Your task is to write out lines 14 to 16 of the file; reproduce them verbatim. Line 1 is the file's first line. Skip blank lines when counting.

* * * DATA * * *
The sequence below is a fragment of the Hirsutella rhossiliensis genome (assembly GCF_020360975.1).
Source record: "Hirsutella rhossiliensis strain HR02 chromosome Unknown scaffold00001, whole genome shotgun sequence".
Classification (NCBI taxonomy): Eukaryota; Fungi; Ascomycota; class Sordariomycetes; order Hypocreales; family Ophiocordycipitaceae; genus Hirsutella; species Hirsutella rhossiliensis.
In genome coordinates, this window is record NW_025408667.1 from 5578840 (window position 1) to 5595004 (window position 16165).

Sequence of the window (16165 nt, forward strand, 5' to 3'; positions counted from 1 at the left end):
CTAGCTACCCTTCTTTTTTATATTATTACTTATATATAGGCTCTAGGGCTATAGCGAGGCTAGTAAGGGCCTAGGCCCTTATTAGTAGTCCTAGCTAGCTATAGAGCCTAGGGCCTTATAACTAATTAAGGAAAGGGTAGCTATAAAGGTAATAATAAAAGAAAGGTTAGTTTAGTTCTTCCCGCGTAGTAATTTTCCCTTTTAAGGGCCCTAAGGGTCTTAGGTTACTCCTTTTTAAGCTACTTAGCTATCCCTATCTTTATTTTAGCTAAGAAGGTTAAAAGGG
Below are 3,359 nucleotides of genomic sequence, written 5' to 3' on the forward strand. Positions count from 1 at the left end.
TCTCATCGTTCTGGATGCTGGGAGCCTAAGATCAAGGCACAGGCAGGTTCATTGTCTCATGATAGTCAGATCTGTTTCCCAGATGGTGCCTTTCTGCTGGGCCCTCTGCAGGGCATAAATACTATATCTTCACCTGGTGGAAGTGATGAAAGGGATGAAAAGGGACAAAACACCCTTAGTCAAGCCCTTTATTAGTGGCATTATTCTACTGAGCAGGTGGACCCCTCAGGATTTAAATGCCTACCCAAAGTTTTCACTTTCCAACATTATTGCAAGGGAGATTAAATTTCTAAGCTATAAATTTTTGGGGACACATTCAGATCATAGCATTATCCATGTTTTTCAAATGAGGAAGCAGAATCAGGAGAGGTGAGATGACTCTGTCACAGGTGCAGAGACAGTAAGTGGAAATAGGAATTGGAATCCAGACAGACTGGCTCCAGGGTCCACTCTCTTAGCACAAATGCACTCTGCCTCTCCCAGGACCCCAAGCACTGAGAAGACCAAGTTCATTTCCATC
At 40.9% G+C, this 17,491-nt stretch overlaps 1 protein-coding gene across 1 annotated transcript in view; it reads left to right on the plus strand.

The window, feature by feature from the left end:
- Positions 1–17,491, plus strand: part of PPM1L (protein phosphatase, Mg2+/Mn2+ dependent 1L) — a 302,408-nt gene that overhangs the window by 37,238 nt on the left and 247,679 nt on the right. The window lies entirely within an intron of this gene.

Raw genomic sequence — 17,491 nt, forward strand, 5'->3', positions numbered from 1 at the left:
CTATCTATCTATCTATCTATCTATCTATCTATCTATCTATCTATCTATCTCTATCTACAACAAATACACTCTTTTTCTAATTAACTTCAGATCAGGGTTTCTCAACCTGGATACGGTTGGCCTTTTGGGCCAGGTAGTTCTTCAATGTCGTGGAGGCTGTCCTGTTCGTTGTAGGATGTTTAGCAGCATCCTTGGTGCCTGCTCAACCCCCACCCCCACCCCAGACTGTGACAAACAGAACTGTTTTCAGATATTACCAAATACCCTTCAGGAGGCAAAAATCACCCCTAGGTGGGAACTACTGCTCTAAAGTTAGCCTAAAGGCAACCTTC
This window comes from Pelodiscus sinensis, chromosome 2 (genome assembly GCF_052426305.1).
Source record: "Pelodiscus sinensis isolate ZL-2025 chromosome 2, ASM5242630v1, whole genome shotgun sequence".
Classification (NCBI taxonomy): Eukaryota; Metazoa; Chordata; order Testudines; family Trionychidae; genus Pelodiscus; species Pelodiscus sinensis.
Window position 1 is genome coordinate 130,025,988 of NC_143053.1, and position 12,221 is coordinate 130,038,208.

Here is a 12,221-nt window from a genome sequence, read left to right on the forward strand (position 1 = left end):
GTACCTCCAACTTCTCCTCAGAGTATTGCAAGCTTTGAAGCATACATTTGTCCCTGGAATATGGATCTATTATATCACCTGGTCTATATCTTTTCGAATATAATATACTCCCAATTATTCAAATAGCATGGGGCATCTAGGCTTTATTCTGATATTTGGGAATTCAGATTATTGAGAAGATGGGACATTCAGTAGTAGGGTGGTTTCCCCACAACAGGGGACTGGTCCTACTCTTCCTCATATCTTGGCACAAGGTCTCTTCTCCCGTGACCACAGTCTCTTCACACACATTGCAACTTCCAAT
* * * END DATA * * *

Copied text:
This window comes from Pelodiscus sinensis, chromosome 2 (genome assembly GCF_052426305.1).
Source record: "Pelodiscus sinensis isolate ZL-2025 chromosome 2, ASM5242630v1, whole genome shotgun sequence".
Classification (NCBI taxonomy): Eukaryota; Metazoa; Chordata; order Testudines; family Trionychidae; genus Pelodiscus; species Pelodiscus sinensis.